This article originally appeared on VICE India
In 2012, the city of Patna, in Bihar, saw its first ever pride parade. Merely 20 people attended it. But yesterday, on July 14—also the International Non-Binary People’s Day—about 500 people marched through its streets as part of the Bihar Pride Parade, holding a 500-meter-long Transgender Pride Flag.
Last year, the Indian queer movement reached a landmark momentum, when Section 377 of the Indian Penal Code—which used to criminalise gay sex—was read down. But still, the Bihar Pride Parade had to swap the usage of the rainbow pride flag—one that has served as a rallying call and symbol of unity for the LGBTQ+ community around the world—for the Transgender Pride Flag. “That’s the only one we got permission for,” Patna-based artist Surabhi Suman, who prefers going by the name of ‘Indian Awwrat’, told VICE. “There are many active political groups that do not support it [queer visibility].”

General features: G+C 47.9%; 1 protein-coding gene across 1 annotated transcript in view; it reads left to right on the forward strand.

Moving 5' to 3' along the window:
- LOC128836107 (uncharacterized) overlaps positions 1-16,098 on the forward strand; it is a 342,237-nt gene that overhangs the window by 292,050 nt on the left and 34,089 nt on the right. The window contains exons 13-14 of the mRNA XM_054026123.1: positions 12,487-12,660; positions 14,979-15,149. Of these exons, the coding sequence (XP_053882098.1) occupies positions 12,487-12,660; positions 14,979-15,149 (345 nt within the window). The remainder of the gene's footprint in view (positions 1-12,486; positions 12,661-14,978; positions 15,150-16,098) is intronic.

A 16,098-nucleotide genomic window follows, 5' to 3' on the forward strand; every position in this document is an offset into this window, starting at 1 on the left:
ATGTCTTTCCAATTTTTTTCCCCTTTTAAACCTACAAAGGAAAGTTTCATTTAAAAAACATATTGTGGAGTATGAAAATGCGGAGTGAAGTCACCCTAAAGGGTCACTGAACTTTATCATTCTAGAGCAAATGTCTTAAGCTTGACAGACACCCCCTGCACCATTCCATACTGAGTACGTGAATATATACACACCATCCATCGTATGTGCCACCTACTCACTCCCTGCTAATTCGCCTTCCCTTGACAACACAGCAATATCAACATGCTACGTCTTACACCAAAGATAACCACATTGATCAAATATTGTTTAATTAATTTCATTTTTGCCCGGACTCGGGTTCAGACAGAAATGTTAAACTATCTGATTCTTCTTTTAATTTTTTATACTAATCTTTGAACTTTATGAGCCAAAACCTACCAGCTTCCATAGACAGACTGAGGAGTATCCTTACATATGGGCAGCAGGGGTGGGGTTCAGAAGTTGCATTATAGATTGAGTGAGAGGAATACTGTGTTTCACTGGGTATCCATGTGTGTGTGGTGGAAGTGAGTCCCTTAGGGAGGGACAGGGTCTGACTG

In a city like Patna, where the trans community has long been associated with local traditions such as launda naach—a controversial art form in parts of Bihar and Uttar Pradesh where trans women or effeminate men dance to entertain men and are often exposed to violence, sexual assaults, and STDs—LGBTQ conversations are hard to come by.
Here, women and Dalit groups often serve as a way of getting support for the queer community, a fact represented by the liberal imagery of Babasaheb Ambedkar—independent India's first law minister and Dalit icon—on the banners at the parade. “While transgenders are the most visible and mobilising them is easier, people do not really understand the LGBT community here, who are often laughed at,” said Indian Awwrat. “The problem is that people, either in pursuit of success or once they’ve got it, go away from Bihar. So, the state stays the way it was centuries ago. But we are trying to stay here and take [the movement] forward to bring it in line with the rest of the world.”
Here are some of the snapshots from the pride march taking place in one of the many cities in India where social acceptance lags far behind legal sanction.
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